These messages emboldened Bardoloi to tailor a plan, with support from Rohini Kumar Choudhury, a right wing Assamese Hindu from the Nationalist Independent Group. Hazarika terms it a “coup”, for it caught Sadullah unawares and toppled his government in November 1941 and thereby put a halt – albeit for a short while – his provincial government’s backing to rampant migration from East Bengal. Sadullah, though, returned to power in August 1942 and continued till February 1946.
By mid 1946, all thanks to the Sadullah government’s actions as per the covert plan of the Muslim League leaders from New Delhi, Bardoloi, as the head of Assam Congress, was to face his severest test – saving the state “from being sold out to Pakistani interests.” Therein too, it was Gandhi who backed him.
Bardoloi’s biographer and well-known historian Nirode Barooah wrote in Gopinath Bardoloi, ‘Assam Problem’ and Nehru’s Centre:
“As in the case of all his previous important political decisions, Bardoloi wanted to consult Gandhi. For this purpose, he sent two of his trusted colleagues, Bijoy Chandra Bhagawati and Mahendra Mohan Choudhury, to Srirampore in the middle of December 1946.”
While Bhagawati was the secretary of the Assam Congress, Choudhury was then the secretary of Assam Congress Parliamentary Party.
The Muslim League was in support of the grouping scheme proffered by the Cabinet Mission to divide British India into two halves. The Assam Congress was opposed to the party high command’s likely decision to go with the constituent assembly’s plan to divide the states into sections and thereby eventually fall for the grouping scheme. By agreeing to be a part of the sections, Assam ran the risk of being clubbed with Bengal which was already seeing an ugly confrontation building up between the state Congress and right-wing Hindu organisations with the League over division of the boundary based on religion. Assam leaders feared that it would have to opt for Pakistan if voting was done on the basis of religion along with the Muslim-dominated Sylhet, which was added to the state during the division of Bengal and continued to be so even though the British revoked its 1905 decision in 1911.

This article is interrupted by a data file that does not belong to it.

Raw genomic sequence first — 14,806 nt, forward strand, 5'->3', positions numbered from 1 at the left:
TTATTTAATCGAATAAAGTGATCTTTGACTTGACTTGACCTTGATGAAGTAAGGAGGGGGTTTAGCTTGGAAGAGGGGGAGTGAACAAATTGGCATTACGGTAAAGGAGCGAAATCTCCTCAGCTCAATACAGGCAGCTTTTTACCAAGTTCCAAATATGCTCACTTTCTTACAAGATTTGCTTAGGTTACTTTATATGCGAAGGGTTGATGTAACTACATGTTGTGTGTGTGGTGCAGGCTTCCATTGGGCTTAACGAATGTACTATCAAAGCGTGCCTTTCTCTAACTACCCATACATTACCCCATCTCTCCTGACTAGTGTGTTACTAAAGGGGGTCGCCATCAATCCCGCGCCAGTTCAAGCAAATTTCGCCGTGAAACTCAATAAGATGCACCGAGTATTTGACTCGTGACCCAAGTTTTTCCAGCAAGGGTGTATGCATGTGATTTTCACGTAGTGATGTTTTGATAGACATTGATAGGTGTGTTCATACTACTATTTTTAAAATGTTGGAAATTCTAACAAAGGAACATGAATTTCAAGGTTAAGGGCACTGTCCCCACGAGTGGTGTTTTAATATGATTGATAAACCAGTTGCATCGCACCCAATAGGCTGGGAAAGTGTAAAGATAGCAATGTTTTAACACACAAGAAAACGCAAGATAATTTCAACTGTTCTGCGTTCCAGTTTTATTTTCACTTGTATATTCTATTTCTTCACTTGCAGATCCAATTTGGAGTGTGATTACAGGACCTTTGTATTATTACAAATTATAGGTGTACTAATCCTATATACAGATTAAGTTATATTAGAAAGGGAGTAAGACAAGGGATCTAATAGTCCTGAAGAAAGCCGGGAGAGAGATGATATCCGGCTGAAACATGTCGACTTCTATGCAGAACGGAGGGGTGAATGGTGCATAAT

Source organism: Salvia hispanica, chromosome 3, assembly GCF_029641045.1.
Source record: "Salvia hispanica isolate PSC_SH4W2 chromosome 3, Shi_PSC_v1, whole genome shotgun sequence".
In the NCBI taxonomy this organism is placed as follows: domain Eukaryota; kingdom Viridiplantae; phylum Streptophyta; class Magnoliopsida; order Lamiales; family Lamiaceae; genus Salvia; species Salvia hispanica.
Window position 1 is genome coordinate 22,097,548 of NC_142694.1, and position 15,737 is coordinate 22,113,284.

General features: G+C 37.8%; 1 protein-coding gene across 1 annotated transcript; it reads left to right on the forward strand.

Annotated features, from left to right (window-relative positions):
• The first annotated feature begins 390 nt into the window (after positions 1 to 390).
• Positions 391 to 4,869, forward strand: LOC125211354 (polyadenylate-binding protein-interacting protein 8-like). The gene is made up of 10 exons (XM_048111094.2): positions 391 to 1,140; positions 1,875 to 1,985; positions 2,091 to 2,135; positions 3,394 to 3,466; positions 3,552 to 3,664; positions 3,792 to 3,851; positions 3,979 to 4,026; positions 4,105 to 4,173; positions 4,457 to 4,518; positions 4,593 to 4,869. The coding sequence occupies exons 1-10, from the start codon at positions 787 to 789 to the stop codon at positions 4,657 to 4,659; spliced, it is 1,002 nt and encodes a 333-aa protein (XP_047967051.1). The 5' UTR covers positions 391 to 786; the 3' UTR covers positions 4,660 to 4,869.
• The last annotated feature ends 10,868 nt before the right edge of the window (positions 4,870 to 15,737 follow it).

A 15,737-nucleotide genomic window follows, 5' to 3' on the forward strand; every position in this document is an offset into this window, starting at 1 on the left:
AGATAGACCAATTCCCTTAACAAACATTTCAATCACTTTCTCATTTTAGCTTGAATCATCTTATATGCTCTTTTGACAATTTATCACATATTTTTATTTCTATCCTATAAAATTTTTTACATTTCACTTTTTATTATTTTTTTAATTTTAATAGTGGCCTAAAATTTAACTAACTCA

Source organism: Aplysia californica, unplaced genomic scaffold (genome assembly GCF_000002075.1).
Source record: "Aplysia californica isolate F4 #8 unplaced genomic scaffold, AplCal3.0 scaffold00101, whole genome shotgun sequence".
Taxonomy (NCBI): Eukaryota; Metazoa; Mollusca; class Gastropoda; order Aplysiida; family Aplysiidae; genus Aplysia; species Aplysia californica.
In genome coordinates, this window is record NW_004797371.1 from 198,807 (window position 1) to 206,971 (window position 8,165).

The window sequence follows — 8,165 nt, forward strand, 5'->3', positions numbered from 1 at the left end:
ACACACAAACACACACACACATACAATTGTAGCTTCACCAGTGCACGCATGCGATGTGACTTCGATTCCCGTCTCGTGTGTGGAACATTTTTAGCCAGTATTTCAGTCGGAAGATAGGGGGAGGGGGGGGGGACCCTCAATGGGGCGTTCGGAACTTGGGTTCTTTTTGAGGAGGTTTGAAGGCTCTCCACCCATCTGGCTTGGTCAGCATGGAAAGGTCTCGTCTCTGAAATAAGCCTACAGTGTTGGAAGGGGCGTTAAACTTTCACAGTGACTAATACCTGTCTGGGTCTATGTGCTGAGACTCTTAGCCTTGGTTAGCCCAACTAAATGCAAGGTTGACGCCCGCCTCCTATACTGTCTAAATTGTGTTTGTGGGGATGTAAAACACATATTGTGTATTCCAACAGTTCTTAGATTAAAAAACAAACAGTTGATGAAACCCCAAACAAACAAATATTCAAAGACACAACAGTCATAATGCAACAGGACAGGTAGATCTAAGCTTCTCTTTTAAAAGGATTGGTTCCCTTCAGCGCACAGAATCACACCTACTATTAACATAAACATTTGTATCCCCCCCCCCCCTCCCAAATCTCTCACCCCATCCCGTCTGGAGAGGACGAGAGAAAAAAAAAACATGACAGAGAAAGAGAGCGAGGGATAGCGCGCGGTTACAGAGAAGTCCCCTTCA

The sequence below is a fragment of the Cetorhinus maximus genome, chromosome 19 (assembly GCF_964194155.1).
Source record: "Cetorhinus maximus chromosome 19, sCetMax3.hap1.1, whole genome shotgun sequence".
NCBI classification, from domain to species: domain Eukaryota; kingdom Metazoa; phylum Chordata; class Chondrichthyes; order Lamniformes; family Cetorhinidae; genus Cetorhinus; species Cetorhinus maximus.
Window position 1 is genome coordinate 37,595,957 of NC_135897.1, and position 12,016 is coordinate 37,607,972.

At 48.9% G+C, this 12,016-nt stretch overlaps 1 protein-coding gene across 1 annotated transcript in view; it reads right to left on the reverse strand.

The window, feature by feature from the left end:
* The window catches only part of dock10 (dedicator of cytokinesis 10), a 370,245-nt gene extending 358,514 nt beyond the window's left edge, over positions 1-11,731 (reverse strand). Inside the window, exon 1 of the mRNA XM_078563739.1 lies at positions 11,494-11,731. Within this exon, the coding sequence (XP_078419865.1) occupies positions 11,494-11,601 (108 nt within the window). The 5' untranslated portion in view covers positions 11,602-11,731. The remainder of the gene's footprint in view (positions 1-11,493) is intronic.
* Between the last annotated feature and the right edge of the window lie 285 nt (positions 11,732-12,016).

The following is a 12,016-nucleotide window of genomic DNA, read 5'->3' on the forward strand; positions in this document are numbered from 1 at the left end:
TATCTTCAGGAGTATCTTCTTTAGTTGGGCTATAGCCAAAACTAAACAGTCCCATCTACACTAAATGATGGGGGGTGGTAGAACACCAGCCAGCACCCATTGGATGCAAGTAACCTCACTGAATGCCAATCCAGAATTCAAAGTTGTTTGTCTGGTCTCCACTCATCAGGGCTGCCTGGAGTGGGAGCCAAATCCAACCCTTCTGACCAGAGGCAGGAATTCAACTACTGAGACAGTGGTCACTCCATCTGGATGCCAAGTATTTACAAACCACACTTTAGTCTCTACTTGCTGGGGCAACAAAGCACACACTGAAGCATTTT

On the other hand, it feared that if clubbed with Bengal, the Hindu Bengalis would dominate Assam culturally and linguistically, like they did in the early days of British rule.
Bhagawati and Choudhury’s conversation with Gandhi on December 15, 1946 – recorded by anthropologist Nirmal Kumar Basu and later published in the December 29, 1946 issue of Harijan – said, “Two Assam friends, Shri Bijaychandra Bhagawati and Shri Mahendra Mohan Choudhury saw Gandhiji on the morning of December 15, 1946 on behalf of Shri Bardoloi. They asked him what Assam was to do with regard to the question of grouping. It was a question of life and death for Assam. They didn’t wish to be grouped with Bengal. Some people told them that they would be helping the League if they stay out. Assam couldn’t be allowed to stand in the way of progress of the rest of India and so on. They had asked the Congress Working Committee (CWC) which failed to give any clear guidance. So they had come to him for advice.”
Gandhi told them categorically not to agree for sections, to “lodge its protest and retire from the constituent assembly.” He gave the duo “many historical instances” to “steel” their hearts and give them “courage”, underlining, “If you do not act correctly and now, Assam will be finished.”
Gandhi was quoted as saying by Basu, “Tell Bardoloi, I do not feel the least uneasiness. My mind is made up. Assam must not lose its soul. It must uphold it against the whole world. Else I will say that Assam had only manikins and no men. It is an impertinent suggestion that Bengal should dominate Assam in any way.”
Recalling those moments to Hazarika decades later, Bhagawati, then well into his eighties, said that they “travelled by rail, road and ferry to reach Gandhiji at Serampore.”
On reaching Serampore, they sought time with Gandhi. “We were told to go with him on his walk at 3 pm. But we could hardly get a word in as the Mahatma walked and talked with a Sikh we didn’t know. Then it was time for his bath and massage.” But Gandhi summoned them to his hut in the evening and read the short letter that Bardoloi had sent with them, briefing him on the developments on grouping and the positions of the central and state Congress leaders.
“We told him that it was the biggest test of our lives,” Bhagwati recalled.
An interesting nugget of information, also little known, comes across from Gandhi’s conversation with the two Assam Congress leaders, that Subhash Chandra Bose was opposed to Assam Congress resigning from the provincial government in 1939 by following the call of Gandhi, which helped the Sadullah government to seize power in the state and push for the Line System.